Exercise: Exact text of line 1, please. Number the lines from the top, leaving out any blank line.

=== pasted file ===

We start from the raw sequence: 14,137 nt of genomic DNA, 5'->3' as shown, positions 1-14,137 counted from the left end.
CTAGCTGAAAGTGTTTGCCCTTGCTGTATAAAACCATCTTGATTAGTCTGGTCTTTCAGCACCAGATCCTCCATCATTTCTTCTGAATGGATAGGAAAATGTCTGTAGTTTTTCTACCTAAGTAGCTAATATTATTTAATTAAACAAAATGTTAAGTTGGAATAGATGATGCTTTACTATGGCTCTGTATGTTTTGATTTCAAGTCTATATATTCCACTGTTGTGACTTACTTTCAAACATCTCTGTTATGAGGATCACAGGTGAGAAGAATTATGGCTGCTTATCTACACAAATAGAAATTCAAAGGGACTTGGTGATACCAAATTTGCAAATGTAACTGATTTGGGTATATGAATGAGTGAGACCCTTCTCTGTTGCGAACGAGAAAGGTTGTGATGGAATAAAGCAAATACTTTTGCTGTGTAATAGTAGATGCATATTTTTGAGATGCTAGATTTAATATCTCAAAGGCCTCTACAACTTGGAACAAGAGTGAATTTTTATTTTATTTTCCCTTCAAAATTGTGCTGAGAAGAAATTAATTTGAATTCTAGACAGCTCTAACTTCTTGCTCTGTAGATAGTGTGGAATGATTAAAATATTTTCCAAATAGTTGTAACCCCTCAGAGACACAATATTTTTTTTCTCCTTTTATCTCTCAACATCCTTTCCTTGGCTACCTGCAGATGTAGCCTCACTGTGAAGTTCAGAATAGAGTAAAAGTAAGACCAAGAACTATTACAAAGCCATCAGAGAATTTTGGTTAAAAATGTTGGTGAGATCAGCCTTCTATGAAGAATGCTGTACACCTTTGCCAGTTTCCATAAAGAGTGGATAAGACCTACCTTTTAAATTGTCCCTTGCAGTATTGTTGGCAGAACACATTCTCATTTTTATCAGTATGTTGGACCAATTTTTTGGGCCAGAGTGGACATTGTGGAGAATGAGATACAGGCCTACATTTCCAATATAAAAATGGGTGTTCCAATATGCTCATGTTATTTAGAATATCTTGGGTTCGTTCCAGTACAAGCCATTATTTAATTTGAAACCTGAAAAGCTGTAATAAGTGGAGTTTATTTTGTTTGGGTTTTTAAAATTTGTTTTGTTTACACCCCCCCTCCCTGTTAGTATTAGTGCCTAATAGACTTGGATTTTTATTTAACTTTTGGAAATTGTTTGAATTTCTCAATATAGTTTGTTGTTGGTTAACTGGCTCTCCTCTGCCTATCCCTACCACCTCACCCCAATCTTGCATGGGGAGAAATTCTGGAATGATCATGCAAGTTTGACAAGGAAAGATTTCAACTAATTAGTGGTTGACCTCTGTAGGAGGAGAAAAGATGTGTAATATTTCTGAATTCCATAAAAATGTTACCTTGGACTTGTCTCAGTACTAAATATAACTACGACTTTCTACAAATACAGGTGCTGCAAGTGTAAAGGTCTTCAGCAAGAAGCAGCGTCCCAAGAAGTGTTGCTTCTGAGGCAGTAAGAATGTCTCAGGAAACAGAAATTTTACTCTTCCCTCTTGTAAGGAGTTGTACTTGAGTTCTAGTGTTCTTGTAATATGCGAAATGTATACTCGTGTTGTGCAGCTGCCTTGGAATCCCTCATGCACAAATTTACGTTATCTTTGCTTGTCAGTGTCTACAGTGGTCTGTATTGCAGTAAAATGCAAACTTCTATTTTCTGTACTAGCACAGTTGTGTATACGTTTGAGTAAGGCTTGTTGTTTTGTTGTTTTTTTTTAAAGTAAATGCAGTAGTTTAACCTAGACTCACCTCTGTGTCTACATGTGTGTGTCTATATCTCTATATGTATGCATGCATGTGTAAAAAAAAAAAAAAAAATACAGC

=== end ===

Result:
We start from the raw sequence: 14,137 nt of genomic DNA, 5'->3' as shown, positions 1-14,137 counted from the left end.